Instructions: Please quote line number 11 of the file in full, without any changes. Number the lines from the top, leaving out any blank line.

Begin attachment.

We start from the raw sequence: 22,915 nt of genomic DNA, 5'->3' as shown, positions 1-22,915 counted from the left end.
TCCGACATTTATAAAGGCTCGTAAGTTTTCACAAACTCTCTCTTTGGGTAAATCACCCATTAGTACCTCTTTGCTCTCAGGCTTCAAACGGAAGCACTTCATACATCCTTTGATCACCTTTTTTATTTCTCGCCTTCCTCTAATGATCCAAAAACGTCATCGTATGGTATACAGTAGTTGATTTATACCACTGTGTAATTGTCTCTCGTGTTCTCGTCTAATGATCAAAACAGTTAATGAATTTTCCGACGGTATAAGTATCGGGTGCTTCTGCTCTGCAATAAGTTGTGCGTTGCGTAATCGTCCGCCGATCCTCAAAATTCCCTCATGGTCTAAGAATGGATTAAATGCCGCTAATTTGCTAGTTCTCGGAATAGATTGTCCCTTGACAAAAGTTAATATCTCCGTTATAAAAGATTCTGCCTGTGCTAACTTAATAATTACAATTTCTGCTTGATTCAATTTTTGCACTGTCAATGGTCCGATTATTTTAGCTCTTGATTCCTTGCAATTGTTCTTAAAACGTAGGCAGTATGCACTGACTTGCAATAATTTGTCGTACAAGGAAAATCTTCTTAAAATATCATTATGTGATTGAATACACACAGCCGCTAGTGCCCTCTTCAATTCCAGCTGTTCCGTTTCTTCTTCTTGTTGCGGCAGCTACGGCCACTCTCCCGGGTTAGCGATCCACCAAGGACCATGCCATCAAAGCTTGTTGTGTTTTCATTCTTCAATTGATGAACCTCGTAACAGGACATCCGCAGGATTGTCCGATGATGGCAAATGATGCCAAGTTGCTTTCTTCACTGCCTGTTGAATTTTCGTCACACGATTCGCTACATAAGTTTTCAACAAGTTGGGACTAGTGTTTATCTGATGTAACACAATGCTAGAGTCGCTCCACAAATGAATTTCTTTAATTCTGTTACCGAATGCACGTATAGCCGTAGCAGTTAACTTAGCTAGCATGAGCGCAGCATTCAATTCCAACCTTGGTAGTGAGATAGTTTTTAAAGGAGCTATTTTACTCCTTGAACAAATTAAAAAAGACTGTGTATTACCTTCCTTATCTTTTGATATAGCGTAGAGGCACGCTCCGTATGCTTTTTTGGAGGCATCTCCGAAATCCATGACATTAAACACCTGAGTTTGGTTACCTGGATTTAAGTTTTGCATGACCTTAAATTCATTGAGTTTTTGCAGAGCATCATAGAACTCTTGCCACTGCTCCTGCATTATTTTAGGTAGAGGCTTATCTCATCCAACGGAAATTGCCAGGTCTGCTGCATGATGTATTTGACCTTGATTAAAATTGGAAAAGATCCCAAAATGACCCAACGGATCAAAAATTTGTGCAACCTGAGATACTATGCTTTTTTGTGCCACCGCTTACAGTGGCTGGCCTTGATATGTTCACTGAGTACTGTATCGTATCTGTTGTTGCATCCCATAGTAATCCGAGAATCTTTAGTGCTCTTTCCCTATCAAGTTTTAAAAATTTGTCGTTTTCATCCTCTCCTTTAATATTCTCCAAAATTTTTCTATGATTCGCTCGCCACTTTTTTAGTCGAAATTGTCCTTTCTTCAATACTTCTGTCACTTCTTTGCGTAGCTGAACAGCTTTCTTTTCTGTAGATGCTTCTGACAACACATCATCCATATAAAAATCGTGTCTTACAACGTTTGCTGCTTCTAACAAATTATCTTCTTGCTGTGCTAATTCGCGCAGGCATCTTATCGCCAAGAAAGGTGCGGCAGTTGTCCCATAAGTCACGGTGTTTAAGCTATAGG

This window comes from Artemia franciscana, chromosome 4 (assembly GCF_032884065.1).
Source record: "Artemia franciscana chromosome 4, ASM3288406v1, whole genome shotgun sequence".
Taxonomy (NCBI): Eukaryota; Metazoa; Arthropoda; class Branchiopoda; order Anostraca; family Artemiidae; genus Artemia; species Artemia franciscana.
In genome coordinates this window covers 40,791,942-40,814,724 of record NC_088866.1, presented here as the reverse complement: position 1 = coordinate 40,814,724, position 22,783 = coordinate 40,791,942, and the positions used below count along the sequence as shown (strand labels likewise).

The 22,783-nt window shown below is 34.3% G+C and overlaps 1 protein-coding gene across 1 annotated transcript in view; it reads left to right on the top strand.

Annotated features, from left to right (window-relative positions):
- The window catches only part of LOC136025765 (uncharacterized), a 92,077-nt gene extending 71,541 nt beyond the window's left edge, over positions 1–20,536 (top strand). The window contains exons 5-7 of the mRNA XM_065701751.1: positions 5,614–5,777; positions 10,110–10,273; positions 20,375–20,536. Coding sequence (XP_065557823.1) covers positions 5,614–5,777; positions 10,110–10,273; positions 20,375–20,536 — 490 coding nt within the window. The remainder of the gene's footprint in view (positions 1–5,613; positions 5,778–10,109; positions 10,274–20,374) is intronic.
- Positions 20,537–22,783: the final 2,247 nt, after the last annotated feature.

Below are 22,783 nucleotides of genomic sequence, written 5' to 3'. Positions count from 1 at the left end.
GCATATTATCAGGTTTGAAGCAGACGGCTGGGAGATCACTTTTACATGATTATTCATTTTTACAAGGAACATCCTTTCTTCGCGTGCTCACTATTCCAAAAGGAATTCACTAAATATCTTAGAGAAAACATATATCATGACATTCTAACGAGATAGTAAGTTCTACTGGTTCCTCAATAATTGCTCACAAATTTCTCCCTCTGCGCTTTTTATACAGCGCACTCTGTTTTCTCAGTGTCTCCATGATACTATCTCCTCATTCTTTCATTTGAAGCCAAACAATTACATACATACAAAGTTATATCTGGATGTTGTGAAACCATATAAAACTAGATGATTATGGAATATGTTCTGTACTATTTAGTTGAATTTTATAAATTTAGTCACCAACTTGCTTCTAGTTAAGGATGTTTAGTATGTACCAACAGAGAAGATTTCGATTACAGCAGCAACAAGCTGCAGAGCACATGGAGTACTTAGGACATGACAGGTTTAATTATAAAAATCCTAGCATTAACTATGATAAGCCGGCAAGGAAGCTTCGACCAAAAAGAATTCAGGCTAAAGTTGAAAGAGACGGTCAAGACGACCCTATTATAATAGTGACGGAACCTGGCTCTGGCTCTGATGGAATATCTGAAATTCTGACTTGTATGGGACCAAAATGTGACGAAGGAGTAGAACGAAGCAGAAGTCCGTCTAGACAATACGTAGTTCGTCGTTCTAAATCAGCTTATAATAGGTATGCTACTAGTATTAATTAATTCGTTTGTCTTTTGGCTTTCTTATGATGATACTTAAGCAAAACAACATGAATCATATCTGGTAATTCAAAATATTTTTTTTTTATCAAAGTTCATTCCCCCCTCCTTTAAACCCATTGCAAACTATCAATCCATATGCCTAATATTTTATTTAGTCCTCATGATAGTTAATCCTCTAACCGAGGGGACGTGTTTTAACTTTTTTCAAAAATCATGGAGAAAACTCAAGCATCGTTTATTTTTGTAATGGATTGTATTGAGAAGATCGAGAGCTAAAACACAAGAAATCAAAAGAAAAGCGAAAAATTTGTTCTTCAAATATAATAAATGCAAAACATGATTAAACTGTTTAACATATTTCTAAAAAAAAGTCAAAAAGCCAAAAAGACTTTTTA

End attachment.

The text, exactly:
Below are 22,783 nucleotides of genomic sequence, written 5' to 3'. Positions count from 1 at the left end.